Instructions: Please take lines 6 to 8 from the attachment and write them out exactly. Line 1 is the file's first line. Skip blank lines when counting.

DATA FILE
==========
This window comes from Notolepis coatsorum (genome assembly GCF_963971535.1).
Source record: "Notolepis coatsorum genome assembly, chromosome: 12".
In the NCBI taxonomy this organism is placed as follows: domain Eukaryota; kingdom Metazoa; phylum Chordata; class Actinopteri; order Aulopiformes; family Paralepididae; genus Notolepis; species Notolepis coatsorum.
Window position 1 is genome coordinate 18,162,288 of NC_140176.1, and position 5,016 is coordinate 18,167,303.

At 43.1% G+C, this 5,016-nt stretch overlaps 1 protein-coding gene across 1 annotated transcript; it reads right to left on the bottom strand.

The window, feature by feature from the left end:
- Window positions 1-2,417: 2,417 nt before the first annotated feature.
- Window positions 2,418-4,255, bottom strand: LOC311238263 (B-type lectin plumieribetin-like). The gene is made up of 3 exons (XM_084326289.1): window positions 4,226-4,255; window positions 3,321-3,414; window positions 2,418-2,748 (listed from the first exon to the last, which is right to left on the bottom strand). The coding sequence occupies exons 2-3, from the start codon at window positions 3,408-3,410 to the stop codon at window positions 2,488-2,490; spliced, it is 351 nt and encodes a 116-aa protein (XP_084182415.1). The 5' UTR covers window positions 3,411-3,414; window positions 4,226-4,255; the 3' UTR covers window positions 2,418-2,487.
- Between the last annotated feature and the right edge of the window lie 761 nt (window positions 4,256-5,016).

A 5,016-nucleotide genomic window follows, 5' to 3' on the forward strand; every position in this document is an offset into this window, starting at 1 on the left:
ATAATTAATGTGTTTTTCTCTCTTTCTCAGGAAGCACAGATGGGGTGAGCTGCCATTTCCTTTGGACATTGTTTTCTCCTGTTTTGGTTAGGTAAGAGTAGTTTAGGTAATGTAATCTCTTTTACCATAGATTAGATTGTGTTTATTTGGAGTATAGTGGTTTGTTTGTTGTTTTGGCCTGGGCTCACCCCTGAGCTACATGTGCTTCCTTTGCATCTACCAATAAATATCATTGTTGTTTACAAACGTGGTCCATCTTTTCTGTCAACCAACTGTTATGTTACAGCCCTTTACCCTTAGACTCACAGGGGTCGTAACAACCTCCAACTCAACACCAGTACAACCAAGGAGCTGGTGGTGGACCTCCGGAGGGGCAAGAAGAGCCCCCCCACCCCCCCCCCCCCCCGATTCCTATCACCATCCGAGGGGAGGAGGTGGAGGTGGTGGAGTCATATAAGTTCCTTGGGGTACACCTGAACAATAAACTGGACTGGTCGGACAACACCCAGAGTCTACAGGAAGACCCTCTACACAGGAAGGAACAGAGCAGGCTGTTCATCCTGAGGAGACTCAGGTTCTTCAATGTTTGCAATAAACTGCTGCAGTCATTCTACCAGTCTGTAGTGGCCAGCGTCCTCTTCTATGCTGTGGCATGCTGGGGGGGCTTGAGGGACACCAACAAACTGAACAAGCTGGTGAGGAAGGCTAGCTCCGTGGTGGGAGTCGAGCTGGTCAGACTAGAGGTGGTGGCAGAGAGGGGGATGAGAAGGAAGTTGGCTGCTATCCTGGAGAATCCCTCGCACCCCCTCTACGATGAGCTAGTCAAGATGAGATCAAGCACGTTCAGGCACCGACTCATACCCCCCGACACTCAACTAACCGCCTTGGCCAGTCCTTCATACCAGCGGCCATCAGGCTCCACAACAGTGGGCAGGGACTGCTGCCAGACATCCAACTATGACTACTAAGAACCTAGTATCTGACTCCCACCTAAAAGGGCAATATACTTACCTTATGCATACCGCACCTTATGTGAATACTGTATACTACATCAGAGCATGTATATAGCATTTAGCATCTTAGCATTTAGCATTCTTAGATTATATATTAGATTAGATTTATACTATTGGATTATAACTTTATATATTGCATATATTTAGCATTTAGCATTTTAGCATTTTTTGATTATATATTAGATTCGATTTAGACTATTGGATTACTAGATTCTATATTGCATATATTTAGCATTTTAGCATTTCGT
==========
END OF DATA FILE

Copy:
The window, feature by feature from the left end:
- Window positions 1-2,417: 2,417 nt before the first annotated feature.
- Window positions 2,418-4,255, bottom strand: LOC311238263 (B-type lectin plumieribetin-like). The gene is made up of 3 exons (XM_084326289.1): window positions 4,226-4,255; window positions 3,321-3,414; window positions 2,418-2,748 (listed from the first exon to the last, which is right to left on the bottom strand). The coding sequence occupies exons 2-3, from the start codon at window positions 3,408-3,410 to the stop codon at window positions 2,488-2,490; spliced, it is 351 nt and encodes a 116-aa protein (XP_084182415.1). The 5' UTR covers window positions 3,411-3,414; window positions 4,226-4,255; the 3' UTR covers window positions 2,418-2,487.